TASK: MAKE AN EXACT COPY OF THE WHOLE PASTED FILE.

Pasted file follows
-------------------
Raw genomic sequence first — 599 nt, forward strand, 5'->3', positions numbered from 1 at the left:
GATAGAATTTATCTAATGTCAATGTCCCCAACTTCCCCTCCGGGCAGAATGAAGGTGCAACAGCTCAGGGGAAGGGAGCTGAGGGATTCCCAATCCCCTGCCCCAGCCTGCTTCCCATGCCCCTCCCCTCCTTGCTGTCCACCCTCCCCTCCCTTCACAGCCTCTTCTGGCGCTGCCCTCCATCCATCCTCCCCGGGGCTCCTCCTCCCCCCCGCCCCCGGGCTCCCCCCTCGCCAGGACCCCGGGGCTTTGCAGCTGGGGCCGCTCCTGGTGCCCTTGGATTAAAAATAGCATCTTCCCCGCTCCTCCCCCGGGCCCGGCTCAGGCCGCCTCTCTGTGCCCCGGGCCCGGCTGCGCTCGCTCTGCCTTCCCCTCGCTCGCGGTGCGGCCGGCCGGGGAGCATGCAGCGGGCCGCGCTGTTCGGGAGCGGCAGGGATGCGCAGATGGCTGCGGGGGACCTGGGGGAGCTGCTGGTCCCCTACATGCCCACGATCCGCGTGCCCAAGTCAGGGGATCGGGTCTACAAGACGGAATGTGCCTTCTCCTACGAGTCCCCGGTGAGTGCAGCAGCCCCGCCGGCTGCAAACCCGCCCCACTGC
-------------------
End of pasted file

Raw genomic sequence first — 599 nt, forward strand, 5'->3', positions numbered from 1 at the left:
GATAGAATTTATCTAATGTCAATGTCCCCAACTTCCCCTCCGGGCAGAATGAAGGTGCAACAGCTCAGGGGAAGGGAGCTGAGGGATTCCCAATCCCCTGCCCCAGCCTGCTTCCCATGCCCCTCCCCTCCTTGCTGTCCACCCTCCCCTCCCTTCACAGCCTCTTCTGGCGCTGCCCTCCATCCATCCTCCCCGGGGCTCCTCCTCCCCCCCGCCCCCGGGCTCCCCCCTCGCCAGGACCCCGGGGCTTTGCAGCTGGGGCCGCTCCTGGTGCCCTTGGATTAAAAATAGCATCTTCCCCGCTCCTCCCCCGGGCCCGGCTCAGGCCGCCTCTCTGTGCCCCGGGCCCGGCTGCGCTCGCTCTGCCTTCCCCTCGCTCGCGGTGCGGCCGGCCGGGGAGCATGCAGCGGGCCGCGCTGTTCGGGAGCGGCAGGGATGCGCAGATGGCTGCGGGGGACCTGGGGGAGCTGCTGGTCCCCTACATGCCCACGATCCGCGTGCCCAAGTCAGGGGATCGGGTCTACAAGACGGAATGTGCCTTCTCCTACGAGTCCCCGGTGAGTGCAGCAGCCCCGCCGGCTGCAAACCCGCCCCACTGC